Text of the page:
- The Washington Times - Thursday, July 25, 2002

CARACAS, Venezuela Peru's Health Ministry issued a public apology yesterday after the publication of a report that revealed that the ministry oversaw the forced sterilization of at least 200,000 Indians during the presidency of Alberto Fujimori.
The revelations have led to calls for genocide charges to be filed against Mr. Fujimori, who fled to Japan in 2000 and is wanted by Peruvian authorities on charges of treason and illegal enrichment.
Health Minister Fernando Carbone said at least 200,000 Peruvians were sterilized without their consent or were persuaded to have the operation after officials bribed or threatened them.
The majority of the sterilizations took place between 1996 and 2000 in rural areas, particularly in the country's Andean region. The majority of victims were poor and illiterate women from the Quechua and Aymara ethnic groups.
Several women are believed to have died after the operations, which often took place in unhygienic conditions. About 45 percent of operations during the program were carried out under anesthesia, and the health authorities provided no aftercare.
One witness, Julia, told the investigating commission that a group of doctors visited her Andean village promising its residents a new era of well-being and improved health.
"Later, they threatened us and practically forced us to [accept sterilization]," she said. "They shut me up in a room and forced me to get undressed. Everything that happened was because they used force. I didn't want to go through with it."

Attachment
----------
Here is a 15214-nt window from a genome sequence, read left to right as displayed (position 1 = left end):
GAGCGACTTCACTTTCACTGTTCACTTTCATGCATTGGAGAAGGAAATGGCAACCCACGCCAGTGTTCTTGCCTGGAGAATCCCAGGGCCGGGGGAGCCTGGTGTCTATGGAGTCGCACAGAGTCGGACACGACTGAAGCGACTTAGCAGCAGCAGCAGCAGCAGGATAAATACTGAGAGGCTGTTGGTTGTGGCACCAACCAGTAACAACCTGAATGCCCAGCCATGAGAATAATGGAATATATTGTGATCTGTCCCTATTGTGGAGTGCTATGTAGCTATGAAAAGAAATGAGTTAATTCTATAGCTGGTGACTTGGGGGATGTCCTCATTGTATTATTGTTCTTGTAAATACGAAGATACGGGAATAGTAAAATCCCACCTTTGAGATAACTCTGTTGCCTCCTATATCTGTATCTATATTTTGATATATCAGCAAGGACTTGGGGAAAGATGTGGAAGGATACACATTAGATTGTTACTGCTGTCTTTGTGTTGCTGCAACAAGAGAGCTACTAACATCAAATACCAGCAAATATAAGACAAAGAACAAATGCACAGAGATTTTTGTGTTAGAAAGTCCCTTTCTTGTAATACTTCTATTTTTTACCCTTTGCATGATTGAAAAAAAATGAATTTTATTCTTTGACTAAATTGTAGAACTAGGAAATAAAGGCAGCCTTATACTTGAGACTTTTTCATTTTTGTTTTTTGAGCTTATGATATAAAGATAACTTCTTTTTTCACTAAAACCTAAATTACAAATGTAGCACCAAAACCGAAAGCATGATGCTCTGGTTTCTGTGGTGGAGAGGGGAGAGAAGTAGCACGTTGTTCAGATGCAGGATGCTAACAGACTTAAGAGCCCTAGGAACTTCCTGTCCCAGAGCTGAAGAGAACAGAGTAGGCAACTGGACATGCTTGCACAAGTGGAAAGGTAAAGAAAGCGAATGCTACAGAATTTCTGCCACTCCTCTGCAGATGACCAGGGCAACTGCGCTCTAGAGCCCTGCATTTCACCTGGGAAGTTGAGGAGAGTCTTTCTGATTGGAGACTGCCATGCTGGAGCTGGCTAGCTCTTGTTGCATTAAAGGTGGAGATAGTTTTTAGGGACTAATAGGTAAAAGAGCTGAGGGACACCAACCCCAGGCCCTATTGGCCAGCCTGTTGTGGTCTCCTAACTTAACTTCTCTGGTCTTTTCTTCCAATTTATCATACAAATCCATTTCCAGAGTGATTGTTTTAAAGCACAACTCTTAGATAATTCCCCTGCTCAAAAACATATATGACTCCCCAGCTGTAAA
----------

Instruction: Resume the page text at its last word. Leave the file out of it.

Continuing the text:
Julia also said that because the operation was botched, she has a large scar across her stomach and is still in considerable pain.
Mr. Carbone announced legal proceedings Tuesday against those officials who designed and implemented the "attack on the physical and psychological integrity of these compatriots."
The minister said he hoped they would be brought to justice swiftly and would face severe punishment.
The report on the sterilization program suggests that about 10 percent of the 215,227 female sterilizations and 16,547 vasectomies carried out between 1996 and 2000 were voluntary.
The investigating commission said the remainder of recipients were either bullied into giving permission for the operations by the Fujimori-era health authorities or were sterilized without their permission.
The number of sterilizations was almost three times higher than in the period before the introduction of the program in 1996. The figures rose every year of the program as officials sought to meet Fujimori-imposed family-planning targets.
The program's focus on impoverished Andean villagers has created severe demographic problems in the region, and there is concern that a shortage of young people could threaten the future of traditional village life.
As well as interviewing victims of the program, the commission had access to 56 official documents, which they say prove the sterilization program was sanctioned by the regime.
Mr. Carbone said there was no doubt that Mr. Fujimori knew about and approved the program.
"In the majority of cases, we can see the clear influence of the presidential office as well as the involvement of senior state officials, including ministers, and regional and general authorities," he said.


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